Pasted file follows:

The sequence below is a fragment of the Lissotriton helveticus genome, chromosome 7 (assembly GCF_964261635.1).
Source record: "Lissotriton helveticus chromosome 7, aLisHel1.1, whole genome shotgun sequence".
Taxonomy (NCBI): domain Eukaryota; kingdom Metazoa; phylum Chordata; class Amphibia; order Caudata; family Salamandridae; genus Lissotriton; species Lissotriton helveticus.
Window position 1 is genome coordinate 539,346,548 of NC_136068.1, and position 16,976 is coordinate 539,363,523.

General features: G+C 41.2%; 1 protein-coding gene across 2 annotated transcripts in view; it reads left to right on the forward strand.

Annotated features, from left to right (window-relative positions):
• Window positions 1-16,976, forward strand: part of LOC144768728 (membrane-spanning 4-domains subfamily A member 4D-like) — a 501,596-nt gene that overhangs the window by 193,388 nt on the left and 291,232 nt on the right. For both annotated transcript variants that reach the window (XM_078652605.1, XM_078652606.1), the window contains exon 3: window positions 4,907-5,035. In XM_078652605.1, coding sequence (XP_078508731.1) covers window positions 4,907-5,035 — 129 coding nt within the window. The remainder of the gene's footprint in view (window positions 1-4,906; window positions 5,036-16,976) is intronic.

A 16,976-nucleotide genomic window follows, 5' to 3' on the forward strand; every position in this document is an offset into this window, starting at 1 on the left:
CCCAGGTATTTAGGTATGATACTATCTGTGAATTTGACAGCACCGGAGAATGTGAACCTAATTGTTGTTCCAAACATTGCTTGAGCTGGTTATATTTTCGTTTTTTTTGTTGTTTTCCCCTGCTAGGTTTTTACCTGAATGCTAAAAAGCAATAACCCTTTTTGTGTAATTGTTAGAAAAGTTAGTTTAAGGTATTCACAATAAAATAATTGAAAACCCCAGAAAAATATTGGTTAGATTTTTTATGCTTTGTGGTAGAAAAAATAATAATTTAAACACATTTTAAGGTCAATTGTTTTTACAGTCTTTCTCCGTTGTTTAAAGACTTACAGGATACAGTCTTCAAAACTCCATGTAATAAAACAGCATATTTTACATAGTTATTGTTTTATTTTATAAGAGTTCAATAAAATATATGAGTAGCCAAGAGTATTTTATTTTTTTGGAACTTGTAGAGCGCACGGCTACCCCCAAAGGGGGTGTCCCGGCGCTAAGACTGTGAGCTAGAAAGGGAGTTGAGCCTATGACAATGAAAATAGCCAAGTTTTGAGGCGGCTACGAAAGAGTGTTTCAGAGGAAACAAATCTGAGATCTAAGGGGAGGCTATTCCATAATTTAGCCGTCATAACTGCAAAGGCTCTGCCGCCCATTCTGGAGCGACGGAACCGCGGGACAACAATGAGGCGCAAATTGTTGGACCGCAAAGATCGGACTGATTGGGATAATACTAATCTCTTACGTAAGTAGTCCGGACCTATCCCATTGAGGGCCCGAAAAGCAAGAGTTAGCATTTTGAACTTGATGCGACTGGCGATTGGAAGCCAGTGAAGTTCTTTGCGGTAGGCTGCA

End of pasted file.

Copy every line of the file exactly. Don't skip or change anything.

The sequence below is a fragment of the Lissotriton helveticus genome, chromosome 7 (assembly GCF_964261635.1).
Source record: "Lissotriton helveticus chromosome 7, aLisHel1.1, whole genome shotgun sequence".
Taxonomy (NCBI): domain Eukaryota; kingdom Metazoa; phylum Chordata; class Amphibia; order Caudata; family Salamandridae; genus Lissotriton; species Lissotriton helveticus.
Window position 1 is genome coordinate 539,346,548 of NC_136068.1, and position 16,976 is coordinate 539,363,523.

General features: G+C 41.2%; 1 protein-coding gene across 2 annotated transcripts in view; it reads left to right on the forward strand.

Annotated features, from left to right (window-relative positions):
• Window positions 1-16,976, forward strand: part of LOC144768728 (membrane-spanning 4-domains subfamily A member 4D-like) — a 501,596-nt gene that overhangs the window by 193,388 nt on the left and 291,232 nt on the right. For both annotated transcript variants that reach the window (XM_078652605.1, XM_078652606.1), the window contains exon 3: window positions 4,907-5,035. In XM_078652605.1, coding sequence (XP_078508731.1) covers window positions 4,907-5,035 — 129 coding nt within the window. The remainder of the gene's footprint in view (window positions 1-4,906; window positions 5,036-16,976) is intronic.

A 16,976-nucleotide genomic window follows, 5' to 3' on the forward strand; every position in this document is an offset into this window, starting at 1 on the left:
CCCAGGTATTTAGGTATGATACTATCTGTGAATTTGACAGCACCGGAGAATGTGAACCTAATTGTTGTTCCAAACATTGCTTGAGCTGGTTATATTTTCGTTTTTTTTGTTGTTTTCCCCTGCTAGGTTTTTACCTGAATGCTAAAAAGCAATAACCCTTTTTGTGTAATTGTTAGAAAAGTTAGTTTAAGGTATTCACAATAAAATAATTGAAAACCCCAGAAAAATATTGGTTAGATTTTTTATGCTTTGTGGTAGAAAAAATAATAATTTAAACACATTTTAAGGTCAATTGTTTTTACAGTCTTTCTCCGTTGTTTAAAGACTTACAGGATACAGTCTTCAAAACTCCATGTAATAAAACAGCATATTTTACATAGTTATTGTTTTATTTTATAAGAGTTCAATAAAATATATGAGTAGCCAAGAGTATTTTATTTTTTTGGAACTTGTAGAGCGCACGGCTACCCCCAAAGGGGGTGTCCCGGCGCTAAGACTGTGAGCTAGAAAGGGAGTTGAGCCTATGACAATGAAAATAGCCAAGTTTTGAGGCGGCTACGAAAGAGTGTTTCAGAGGAAACAAATCTGAGATCTAAGGGGAGGCTATTCCATAATTTAGCCGTCATAACTGCAAAGGCTCTGCCGCCCATTCTGGAGCGACGGAACCGCGGGACAACAATGAGGCGCAAATTGTTGGACCGCAAAGATCGGACTGATTGGGATAATACTAATCTCTTACGTAAGTAGTCCGGACCTATCCCATTGAGGGCCCGAAAAGCAAGAGTTAGCATTTTGAACTTGATGCGACTGGCGATTGGAAGCCAGTGAAGTTCTTTGCGGTAGGCTGCA